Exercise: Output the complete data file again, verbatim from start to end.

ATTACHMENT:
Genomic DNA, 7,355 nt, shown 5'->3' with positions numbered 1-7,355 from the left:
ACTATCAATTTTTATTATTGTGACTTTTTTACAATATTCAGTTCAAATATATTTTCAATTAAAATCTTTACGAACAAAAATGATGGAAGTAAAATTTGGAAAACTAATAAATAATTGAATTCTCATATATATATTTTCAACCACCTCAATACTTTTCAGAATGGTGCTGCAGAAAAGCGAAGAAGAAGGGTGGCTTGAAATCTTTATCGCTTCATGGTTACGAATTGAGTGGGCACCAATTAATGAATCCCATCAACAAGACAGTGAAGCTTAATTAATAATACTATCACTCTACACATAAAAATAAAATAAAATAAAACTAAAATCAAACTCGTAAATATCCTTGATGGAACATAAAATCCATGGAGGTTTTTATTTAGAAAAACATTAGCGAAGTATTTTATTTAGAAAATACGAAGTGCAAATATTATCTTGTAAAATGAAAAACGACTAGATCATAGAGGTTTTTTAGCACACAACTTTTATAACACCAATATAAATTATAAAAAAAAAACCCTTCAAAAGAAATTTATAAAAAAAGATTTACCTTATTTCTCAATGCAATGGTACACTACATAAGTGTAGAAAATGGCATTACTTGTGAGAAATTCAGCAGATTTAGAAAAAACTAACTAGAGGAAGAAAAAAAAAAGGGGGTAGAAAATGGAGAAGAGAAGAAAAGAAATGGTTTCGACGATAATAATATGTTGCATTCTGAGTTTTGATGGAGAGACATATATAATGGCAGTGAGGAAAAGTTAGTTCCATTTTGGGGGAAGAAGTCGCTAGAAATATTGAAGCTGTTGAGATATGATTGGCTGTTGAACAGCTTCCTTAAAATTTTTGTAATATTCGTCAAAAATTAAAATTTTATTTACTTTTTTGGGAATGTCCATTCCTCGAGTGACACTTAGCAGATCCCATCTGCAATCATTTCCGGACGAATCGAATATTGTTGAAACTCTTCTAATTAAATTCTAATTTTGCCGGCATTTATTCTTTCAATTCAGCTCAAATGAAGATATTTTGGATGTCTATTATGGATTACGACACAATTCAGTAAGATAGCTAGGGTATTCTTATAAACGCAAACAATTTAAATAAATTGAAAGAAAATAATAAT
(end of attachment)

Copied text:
Genomic DNA, 7,355 nt, shown 5'->3' with positions numbered 1-7,355 from the left:
ACTATCAATTTTTATTATTGTGACTTTTTTACAATATTCAGTTCAAATATATTTTCAATTAAAATCTTTACGAACAAAAATGATGGAAGTAAAATTTGGAAAACTAATAAATAATTGAATTCTCATATATATATTTTCAACCACCTCAATACTTTTCAGAATGGTGCTGCAGAAAAGCGAAGAAGAAGGGTGGCTTGAAATCTTTATCGCTTCATGGTTACGAATTGAGTGGGCACCAATTAATGAATCCCATCAACAAGACAGTGAAGCTTAATTAATAATACTATCACTCTACACATAAAAATAAAATAAAATAAAACTAAAATCAAACTCGTAAATATCCTTGATGGAACATAAAATCCATGGAGGTTTTTATTTAGAAAAACATTAGCGAAGTATTTTATTTAGAAAATACGAAGTGCAAATATTATCTTGTAAAATGAAAAACGACTAGATCATAGAGGTTTTTTAGCACACAACTTTTATAACACCAATATAAATTATAAAAAAAAAACCCTTCAAAAGAAATTTATAAAAAAAGATTTACCTTATTTCTCAATGCAATGGTACACTACATAAGTGTAGAAAATGGCATTACTTGTGAGAAATTCAGCAGATTTAGAAAAAACTAACTAGAGGAAGAAAAAAAAAAGGGGGTAGAAAATGGAGAAGAGAAGAAAAGAAATGGTTTCGACGATAATAATATGTTGCATTCTGAGTTTTGATGGAGAGACATATATAATGGCAGTGAGGAAAAGTTAGTTCCATTTTGGGGGAAGAAGTCGCTAGAAATATTGAAGCTGTTGAGATATGATTGGCTGTTGAACAGCTTCCTTAAAATTTTTGTAATATTCGTCAAAAATTAAAATTTTATTTACTTTTTTGGGAATGTCCATTCCTCGAGTGACACTTAGCAGATCCCATCTGCAATCATTTCCGGACGAATCGAATATTGTTGAAACTCTTCTAATTAAATTCTAATTTTGCCGGCATTTATTCTTTCAATTCAGCTCAAATGAAGATATTTTGGATGTCTATTATGGATTACGACACAATTCAGTAAGATAGCTAGGGTATTCTTATAAACGCAAACAATTTAAATAAATTGAAAGAAAATAATAAT